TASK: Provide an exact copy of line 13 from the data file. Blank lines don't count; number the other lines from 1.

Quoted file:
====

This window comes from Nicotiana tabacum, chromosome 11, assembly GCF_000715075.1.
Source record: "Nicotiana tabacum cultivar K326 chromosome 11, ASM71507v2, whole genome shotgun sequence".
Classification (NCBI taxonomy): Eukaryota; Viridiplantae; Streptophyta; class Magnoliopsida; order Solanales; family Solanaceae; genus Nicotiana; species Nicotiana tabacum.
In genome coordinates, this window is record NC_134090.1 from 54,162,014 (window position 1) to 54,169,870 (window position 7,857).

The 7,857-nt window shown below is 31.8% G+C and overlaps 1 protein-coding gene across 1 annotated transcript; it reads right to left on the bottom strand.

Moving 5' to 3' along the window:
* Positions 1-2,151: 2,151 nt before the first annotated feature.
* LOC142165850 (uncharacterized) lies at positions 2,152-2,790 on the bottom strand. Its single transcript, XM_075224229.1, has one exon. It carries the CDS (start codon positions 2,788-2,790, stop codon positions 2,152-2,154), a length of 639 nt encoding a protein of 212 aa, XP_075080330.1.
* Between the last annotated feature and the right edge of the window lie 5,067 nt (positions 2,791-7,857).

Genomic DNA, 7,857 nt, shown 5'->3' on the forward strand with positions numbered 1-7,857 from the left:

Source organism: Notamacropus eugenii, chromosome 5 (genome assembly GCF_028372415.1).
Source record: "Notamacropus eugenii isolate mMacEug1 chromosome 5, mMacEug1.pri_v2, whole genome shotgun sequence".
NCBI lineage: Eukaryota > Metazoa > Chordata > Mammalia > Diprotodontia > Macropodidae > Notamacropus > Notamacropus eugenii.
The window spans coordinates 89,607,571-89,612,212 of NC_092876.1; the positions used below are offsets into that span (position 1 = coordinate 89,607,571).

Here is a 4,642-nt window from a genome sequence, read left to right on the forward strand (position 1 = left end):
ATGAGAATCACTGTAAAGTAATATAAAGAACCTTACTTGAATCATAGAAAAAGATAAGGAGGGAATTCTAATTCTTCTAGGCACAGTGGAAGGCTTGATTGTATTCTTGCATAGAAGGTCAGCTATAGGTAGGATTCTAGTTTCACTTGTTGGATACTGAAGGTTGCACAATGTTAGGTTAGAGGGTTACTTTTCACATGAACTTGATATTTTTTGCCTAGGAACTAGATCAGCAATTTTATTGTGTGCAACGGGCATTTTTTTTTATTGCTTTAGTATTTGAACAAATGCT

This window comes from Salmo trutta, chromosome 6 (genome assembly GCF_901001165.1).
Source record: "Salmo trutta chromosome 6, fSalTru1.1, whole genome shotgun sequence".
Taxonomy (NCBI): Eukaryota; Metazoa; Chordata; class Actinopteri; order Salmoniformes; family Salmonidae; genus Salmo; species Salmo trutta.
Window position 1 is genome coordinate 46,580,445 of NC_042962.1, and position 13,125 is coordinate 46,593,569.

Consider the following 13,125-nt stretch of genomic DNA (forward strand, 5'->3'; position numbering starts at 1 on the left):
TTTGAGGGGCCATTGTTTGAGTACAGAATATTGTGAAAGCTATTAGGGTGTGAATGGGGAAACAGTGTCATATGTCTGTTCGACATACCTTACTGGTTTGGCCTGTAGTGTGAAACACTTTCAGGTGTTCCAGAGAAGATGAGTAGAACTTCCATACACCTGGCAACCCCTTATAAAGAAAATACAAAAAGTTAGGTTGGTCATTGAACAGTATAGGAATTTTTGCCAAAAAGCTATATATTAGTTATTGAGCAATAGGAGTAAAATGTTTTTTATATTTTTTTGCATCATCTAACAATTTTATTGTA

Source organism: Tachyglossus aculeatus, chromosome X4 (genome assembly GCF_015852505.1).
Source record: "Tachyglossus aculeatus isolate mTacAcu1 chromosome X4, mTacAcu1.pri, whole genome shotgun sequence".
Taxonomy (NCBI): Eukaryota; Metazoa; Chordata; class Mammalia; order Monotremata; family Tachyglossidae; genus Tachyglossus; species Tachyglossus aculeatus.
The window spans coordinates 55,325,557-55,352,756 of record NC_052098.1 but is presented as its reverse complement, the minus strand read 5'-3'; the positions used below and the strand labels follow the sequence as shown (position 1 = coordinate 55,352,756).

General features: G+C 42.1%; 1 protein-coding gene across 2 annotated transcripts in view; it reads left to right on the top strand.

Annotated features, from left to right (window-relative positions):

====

NCBI lineage: Eukaryota > Metazoa > Chordata > Mammalia > Diprotodontia > Macropodidae > Notamacropus > Notamacropus eugenii.